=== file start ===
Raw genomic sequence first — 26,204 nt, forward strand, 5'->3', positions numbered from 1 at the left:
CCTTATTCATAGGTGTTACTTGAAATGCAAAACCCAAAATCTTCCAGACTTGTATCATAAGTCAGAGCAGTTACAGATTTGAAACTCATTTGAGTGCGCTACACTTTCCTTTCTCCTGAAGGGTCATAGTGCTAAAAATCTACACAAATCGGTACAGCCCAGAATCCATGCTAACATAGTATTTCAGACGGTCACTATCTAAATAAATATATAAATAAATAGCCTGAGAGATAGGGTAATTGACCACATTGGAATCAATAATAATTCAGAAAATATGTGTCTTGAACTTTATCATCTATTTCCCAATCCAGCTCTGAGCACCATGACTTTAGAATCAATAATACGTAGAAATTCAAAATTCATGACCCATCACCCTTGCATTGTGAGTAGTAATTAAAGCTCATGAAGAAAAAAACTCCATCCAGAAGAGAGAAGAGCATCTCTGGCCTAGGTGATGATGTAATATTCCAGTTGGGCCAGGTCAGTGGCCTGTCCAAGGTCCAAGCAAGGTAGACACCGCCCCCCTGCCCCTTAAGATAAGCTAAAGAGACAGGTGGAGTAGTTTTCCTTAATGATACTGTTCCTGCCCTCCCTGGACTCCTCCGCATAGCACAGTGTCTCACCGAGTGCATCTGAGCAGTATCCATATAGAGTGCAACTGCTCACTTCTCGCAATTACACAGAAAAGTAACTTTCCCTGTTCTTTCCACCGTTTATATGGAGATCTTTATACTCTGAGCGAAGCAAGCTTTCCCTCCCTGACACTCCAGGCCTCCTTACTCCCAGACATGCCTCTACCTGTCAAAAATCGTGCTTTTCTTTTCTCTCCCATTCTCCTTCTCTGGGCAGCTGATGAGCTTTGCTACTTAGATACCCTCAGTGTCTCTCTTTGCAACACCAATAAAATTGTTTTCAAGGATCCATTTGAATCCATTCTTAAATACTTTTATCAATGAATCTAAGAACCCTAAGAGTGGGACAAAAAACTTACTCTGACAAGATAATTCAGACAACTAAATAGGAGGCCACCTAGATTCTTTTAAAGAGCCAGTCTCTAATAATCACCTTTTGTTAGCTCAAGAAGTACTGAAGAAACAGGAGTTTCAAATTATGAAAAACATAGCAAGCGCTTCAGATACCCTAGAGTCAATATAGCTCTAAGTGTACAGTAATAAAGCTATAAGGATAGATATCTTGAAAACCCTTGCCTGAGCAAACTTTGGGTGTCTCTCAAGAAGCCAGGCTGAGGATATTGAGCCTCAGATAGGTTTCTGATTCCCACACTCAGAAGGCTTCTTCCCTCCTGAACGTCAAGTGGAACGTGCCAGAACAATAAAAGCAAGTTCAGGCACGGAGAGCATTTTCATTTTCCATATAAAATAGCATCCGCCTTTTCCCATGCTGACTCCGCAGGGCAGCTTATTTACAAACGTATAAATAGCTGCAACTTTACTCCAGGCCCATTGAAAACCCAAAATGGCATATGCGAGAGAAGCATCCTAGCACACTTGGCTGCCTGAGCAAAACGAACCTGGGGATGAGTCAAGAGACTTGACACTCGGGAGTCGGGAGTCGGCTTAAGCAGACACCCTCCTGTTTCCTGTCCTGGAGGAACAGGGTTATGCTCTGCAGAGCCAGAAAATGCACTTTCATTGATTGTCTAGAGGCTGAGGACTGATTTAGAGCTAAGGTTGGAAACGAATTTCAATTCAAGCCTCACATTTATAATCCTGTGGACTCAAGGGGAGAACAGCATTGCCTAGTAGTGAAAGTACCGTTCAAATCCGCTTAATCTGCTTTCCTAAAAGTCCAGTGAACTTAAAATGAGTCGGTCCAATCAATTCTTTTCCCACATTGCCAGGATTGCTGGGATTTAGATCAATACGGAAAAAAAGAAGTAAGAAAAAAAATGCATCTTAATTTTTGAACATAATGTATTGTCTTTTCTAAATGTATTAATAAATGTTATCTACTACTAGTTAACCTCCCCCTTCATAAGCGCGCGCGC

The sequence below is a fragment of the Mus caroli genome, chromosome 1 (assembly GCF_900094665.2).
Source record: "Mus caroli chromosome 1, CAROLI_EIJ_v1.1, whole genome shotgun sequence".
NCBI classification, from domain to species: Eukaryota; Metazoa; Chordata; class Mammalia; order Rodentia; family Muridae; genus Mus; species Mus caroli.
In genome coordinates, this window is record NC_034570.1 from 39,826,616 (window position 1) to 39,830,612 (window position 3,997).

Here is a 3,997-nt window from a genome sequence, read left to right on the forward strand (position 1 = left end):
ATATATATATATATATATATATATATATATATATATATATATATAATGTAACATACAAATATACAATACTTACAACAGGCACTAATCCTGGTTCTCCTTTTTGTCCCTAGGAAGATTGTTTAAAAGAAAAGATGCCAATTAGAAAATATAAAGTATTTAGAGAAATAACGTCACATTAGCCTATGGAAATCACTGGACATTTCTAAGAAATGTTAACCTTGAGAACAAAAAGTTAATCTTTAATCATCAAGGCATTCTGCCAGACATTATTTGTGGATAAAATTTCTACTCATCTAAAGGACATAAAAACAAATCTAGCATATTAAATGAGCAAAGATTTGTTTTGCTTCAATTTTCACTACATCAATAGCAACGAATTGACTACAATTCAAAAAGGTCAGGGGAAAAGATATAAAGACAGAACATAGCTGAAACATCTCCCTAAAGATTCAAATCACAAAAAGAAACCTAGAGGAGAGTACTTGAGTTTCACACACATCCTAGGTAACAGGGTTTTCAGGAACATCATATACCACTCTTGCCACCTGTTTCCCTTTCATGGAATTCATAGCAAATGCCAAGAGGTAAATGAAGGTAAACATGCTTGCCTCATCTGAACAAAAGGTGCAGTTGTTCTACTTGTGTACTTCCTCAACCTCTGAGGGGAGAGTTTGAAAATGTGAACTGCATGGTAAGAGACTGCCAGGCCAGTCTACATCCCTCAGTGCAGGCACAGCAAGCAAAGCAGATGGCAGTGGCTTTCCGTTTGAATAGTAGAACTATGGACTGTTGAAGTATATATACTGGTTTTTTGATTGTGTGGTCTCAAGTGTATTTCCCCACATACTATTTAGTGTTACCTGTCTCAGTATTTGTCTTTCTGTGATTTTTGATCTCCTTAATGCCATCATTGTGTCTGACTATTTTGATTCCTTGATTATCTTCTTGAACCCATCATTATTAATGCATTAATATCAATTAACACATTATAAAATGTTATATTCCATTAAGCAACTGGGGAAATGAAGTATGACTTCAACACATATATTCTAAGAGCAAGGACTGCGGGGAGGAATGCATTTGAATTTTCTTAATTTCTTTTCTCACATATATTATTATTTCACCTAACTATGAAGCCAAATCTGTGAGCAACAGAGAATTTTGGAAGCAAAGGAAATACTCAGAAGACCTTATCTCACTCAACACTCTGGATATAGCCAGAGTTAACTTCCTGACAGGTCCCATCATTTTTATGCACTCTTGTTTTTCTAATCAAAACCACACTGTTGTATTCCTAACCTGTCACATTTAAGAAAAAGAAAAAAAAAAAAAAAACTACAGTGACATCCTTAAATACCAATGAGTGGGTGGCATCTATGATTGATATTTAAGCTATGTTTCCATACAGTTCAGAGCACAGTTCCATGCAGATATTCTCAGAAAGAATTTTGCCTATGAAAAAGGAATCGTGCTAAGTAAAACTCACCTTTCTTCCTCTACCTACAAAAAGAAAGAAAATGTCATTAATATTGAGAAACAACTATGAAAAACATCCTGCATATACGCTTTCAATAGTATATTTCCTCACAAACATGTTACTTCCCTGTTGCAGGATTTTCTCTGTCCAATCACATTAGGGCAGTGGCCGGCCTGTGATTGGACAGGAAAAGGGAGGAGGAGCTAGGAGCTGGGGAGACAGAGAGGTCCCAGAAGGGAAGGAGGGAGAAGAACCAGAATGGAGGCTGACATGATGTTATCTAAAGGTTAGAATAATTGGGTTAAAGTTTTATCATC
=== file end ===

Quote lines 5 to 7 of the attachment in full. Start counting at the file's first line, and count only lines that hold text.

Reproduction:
NCBI classification, from domain to species: Eukaryota; Metazoa; Chordata; class Mammalia; order Rodentia; family Muridae; genus Mus; species Mus caroli.
In genome coordinates, this window is record NC_034570.1 from 39,826,616 (window position 1) to 39,830,612 (window position 3,997).

Here is a 3,997-nt window from a genome sequence, read left to right on the forward strand (position 1 = left end):